“To ask what one’s ethics are when making photographs of other people is as complicated as asking what one’s ethics are in general.
“I should start by explaining why I don’t call my work documentary. To begin with, the way the word “documentary” is understood by still photographers, particularly in the US, is extremely limited and strict. The second is that I am not primarily motivated by the desire to document things. I am motivated more by the desire to create things, to make photographs that rely on things/facts found ‘in the world’ but that are then shaped and altered according to my vision of them.”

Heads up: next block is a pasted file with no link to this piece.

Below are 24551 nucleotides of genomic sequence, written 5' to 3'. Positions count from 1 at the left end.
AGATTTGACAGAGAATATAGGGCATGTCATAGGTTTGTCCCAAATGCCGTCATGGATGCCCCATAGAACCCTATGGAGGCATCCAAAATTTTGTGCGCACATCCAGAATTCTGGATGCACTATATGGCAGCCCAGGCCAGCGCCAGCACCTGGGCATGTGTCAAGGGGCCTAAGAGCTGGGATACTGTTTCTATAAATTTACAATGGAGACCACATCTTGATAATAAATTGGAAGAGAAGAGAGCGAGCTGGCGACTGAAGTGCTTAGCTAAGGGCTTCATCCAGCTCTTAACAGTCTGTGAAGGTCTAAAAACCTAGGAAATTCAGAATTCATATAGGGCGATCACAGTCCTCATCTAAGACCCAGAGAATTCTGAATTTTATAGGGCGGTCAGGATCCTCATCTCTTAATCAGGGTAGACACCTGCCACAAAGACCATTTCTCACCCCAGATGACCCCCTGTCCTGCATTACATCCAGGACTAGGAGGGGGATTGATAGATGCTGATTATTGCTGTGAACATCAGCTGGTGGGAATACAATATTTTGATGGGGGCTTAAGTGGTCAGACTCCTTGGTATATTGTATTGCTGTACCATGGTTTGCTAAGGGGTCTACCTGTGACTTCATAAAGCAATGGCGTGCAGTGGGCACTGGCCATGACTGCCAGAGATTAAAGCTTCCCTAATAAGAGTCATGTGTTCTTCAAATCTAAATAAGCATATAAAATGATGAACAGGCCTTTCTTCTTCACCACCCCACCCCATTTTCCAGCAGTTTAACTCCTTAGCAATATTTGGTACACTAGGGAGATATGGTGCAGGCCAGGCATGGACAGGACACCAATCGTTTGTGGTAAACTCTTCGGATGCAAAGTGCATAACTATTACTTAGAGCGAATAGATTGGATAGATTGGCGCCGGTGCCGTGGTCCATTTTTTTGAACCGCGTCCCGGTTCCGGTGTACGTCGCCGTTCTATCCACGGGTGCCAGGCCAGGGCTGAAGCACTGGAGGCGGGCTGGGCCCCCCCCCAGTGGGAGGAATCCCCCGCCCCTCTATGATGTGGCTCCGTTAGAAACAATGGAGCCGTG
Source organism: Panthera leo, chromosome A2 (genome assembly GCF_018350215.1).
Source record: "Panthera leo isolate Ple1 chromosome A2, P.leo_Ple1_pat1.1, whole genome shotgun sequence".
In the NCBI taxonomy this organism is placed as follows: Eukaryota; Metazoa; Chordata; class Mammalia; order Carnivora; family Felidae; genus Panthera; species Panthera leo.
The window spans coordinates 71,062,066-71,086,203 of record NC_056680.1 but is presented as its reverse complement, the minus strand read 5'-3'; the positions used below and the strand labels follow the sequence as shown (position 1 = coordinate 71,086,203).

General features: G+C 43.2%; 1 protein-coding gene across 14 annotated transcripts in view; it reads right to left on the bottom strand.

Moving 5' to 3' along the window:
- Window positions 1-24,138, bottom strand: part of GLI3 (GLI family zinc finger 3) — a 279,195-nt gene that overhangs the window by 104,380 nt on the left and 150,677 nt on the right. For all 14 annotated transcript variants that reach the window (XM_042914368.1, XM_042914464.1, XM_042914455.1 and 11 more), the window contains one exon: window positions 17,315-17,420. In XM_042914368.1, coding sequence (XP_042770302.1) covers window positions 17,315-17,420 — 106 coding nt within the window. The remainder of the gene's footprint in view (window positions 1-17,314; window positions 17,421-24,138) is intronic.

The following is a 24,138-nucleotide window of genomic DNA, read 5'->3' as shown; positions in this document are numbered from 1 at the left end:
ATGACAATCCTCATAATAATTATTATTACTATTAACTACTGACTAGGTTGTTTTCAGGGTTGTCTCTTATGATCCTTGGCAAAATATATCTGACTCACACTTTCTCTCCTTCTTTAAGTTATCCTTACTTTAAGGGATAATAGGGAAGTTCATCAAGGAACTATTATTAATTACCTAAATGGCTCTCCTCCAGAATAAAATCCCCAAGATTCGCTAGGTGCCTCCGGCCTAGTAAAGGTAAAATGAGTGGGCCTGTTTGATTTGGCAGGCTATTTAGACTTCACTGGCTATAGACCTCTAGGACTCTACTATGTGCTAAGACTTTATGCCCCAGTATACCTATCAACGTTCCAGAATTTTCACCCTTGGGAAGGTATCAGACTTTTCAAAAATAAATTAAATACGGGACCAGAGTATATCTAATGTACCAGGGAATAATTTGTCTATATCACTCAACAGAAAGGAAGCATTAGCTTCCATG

While I admire Halpern’s work, I disagree with his straw man portrayal of documentary photographers, who, according to Halpern follow a ”strict” set of guidelines. To say the documentary school concerns itself only with the objectivity of the thing photographed is a misreading of the form. It dismisses decades of work by the likes of Stephen Shore, Thomas Struth, Bernd and Hilla Becher and Candida Hoffer, to name a few who focus on the complicated interplay between objectivity and perception, sign and signified, history and myth.